Today is Record Store Day, our favorite international holiday. In honor of the event, I’d like to salute the appearance of the Rolling Stones’ classic 1969 album Let It Bleed during episode four of Jacques Rivette’s 12-hour film OUT 1 (1971). In the scene above, Paris boutique owner Pauline (Bulle Ogier, with her face turned away from the camera) is in the process of moving the Stones LP from the window display to the album bins. Which makes sense, because the movie clearly notes the time as April 1970; Let It Bleed came out the previous November, so as good as the album was/is, it was probably time for Pauline freshen up the display with something else.
I like to imagine that had I been a boulevardier in the Paris of 1970, Pauline’s boutique L’Angle du Hasard (The Angle of Chance) is where I would’ve purchased my albums. (But probably not the hippie fashions hanging on the wall.)
In the screenshot above, note the sign above the bins: “Don’t steal the discs — thanks,” which tells us that Pauline’s longhair clientele were perhaps not down with the whole capitalist system of actually paying for the music they had to hear.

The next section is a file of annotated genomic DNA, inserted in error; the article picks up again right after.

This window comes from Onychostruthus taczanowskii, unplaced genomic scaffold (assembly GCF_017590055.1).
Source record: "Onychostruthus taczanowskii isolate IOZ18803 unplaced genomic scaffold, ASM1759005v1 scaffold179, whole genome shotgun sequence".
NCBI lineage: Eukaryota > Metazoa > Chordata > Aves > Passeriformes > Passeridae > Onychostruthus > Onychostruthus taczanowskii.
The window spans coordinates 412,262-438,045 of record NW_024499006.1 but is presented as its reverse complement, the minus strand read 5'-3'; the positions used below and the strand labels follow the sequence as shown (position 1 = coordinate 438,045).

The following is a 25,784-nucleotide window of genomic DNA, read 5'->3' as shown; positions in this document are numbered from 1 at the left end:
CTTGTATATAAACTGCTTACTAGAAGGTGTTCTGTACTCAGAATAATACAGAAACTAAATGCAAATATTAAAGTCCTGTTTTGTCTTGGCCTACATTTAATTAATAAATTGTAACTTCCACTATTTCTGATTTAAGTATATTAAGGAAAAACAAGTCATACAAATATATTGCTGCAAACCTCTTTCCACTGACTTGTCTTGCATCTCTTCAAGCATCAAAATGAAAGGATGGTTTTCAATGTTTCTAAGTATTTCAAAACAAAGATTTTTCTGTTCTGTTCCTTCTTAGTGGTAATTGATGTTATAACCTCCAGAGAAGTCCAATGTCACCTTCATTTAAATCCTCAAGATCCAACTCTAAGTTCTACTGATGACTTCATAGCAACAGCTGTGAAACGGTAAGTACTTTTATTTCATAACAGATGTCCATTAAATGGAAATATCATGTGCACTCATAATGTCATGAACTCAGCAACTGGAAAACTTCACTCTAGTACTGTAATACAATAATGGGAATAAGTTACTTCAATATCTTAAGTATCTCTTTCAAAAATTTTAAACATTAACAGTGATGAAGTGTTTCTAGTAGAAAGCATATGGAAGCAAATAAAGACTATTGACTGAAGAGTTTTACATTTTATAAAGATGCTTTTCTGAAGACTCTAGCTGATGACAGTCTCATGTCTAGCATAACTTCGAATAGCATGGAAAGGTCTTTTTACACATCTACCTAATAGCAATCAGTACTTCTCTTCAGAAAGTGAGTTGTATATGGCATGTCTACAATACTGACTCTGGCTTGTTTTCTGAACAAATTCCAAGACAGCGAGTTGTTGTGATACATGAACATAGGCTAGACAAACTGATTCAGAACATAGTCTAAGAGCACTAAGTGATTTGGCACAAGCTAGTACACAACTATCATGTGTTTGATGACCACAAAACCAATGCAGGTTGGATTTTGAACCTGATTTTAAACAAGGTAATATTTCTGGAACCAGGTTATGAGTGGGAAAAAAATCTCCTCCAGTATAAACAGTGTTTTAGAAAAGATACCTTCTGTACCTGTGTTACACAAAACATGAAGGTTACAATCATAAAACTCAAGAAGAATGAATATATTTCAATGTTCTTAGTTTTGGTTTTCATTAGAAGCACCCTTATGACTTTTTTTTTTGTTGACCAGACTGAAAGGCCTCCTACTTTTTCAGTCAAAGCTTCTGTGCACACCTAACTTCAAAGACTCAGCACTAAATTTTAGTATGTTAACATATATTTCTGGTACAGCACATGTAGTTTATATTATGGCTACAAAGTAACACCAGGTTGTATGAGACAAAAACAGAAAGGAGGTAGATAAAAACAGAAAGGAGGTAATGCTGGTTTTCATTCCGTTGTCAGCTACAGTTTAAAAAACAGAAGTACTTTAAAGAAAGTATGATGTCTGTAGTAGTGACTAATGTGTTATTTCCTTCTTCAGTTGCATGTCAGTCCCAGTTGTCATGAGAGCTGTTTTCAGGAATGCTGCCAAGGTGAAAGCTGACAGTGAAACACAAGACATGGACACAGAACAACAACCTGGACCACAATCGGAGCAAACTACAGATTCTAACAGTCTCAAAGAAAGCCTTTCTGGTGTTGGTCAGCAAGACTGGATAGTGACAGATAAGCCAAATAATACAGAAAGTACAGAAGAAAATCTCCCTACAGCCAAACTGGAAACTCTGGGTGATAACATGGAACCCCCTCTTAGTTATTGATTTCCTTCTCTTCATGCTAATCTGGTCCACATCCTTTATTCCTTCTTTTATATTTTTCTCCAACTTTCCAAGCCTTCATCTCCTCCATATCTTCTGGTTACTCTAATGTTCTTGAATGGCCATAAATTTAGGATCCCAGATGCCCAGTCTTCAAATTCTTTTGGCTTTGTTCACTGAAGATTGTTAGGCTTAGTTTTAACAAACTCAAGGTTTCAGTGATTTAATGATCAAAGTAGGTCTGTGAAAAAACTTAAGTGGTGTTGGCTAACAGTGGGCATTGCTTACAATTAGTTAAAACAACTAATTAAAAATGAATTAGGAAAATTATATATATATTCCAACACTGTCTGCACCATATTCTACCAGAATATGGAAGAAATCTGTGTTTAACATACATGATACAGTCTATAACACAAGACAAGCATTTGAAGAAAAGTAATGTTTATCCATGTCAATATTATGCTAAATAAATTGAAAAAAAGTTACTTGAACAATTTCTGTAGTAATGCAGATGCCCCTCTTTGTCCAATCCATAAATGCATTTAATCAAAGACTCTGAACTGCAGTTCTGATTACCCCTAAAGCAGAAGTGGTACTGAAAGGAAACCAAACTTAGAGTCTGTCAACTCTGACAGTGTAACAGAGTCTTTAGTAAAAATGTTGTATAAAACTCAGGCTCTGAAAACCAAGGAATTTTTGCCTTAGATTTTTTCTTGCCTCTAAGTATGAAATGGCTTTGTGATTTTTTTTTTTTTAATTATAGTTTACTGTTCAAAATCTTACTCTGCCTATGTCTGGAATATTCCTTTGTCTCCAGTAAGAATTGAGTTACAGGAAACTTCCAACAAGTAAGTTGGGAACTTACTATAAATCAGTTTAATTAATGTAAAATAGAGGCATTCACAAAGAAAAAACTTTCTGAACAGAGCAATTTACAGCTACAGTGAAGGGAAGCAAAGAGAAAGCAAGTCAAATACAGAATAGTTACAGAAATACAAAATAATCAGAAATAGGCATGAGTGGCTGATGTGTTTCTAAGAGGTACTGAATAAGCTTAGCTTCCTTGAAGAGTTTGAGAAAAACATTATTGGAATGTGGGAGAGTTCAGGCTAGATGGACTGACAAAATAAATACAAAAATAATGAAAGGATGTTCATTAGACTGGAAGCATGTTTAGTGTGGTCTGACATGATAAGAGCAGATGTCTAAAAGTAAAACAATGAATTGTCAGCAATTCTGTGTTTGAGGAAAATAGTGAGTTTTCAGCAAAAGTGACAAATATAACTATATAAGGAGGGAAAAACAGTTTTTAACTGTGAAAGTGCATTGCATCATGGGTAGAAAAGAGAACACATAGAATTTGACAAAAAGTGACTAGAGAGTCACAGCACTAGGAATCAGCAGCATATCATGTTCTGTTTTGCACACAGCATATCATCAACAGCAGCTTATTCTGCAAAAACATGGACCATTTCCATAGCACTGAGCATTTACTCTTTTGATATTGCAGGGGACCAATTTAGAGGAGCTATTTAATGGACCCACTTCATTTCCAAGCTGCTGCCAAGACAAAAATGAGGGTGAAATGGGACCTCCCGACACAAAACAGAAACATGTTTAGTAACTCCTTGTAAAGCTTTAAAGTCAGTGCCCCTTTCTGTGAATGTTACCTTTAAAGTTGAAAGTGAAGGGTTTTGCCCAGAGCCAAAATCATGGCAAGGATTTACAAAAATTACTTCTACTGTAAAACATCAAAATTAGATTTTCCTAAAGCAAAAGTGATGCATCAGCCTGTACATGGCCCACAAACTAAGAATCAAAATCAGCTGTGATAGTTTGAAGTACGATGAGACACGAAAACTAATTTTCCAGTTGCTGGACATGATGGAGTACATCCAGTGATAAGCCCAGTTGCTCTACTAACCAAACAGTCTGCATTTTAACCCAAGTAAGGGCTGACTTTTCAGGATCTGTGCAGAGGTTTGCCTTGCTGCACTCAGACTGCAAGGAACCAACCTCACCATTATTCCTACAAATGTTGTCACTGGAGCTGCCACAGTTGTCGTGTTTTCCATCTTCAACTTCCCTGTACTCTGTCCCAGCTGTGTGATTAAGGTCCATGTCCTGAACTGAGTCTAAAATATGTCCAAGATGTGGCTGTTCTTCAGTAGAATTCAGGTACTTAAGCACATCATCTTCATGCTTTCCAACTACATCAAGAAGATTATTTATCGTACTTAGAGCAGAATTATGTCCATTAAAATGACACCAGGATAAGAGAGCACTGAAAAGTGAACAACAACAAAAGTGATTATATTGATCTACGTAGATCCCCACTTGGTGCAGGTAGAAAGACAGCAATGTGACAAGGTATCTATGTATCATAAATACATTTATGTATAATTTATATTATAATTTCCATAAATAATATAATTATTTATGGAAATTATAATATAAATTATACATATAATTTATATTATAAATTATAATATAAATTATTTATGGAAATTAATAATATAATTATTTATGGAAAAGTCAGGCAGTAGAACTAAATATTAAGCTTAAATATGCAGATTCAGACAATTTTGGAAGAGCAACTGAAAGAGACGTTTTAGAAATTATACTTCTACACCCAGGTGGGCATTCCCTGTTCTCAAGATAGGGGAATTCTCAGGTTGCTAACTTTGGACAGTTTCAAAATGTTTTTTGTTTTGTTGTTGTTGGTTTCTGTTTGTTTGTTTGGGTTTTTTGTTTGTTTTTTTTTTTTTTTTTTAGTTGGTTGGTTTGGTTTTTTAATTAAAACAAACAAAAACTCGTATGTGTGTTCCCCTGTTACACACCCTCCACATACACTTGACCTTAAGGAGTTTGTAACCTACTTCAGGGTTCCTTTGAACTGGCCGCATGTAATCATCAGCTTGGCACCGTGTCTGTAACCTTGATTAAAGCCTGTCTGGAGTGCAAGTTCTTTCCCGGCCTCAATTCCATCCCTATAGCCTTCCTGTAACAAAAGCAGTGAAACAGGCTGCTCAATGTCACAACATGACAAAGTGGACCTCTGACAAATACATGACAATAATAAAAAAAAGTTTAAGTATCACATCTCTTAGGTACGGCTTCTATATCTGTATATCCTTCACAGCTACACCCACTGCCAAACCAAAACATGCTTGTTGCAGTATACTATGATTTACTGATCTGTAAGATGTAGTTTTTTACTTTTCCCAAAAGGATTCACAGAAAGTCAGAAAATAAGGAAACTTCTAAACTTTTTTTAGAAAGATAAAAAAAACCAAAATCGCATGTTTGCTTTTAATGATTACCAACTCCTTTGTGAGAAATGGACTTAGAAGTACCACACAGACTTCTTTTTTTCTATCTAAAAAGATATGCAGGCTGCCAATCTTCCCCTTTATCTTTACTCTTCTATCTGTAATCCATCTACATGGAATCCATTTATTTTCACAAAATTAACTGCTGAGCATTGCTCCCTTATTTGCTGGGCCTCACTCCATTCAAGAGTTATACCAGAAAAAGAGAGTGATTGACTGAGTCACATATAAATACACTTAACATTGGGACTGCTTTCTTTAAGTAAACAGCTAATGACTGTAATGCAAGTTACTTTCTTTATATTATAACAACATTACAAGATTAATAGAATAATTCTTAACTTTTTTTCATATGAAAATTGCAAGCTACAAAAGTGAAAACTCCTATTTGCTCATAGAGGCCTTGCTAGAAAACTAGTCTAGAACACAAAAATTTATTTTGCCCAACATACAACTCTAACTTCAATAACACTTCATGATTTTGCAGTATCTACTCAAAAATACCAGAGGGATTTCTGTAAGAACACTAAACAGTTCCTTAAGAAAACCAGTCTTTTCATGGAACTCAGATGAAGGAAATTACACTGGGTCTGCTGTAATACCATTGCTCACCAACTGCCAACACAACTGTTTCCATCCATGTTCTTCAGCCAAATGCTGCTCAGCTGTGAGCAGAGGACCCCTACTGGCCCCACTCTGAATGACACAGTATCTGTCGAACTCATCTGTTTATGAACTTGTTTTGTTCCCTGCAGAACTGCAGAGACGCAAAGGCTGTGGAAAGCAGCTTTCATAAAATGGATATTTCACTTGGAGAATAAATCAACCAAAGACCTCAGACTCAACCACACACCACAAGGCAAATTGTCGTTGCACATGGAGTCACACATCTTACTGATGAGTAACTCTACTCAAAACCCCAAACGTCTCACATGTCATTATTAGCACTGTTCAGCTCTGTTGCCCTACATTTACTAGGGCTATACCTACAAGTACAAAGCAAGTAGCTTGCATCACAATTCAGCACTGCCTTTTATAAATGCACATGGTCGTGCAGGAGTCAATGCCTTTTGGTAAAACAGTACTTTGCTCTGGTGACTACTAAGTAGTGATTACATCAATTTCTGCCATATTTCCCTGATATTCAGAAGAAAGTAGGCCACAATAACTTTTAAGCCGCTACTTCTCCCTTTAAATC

Everything about Rivette’s OUT 1 exudes a fascinating, authentic period vibe: note the copy of ZigZag in the foreground. ZigZag was a British rock magazine launched in 1969, and part of the ‘underground’ press at the time, as period lingo would have it. Presumably any copy of it would have been a badge of cool for Parisian counterculture types circa 1970.
All of which leads me to think, you can’t make a cool prop out of an MP3…
Not familiar with Let It Bleed? The track listing boggles the mind — you know the songs even if you’ve never owned the album. Read up on it at the Stones’ official site and get with it!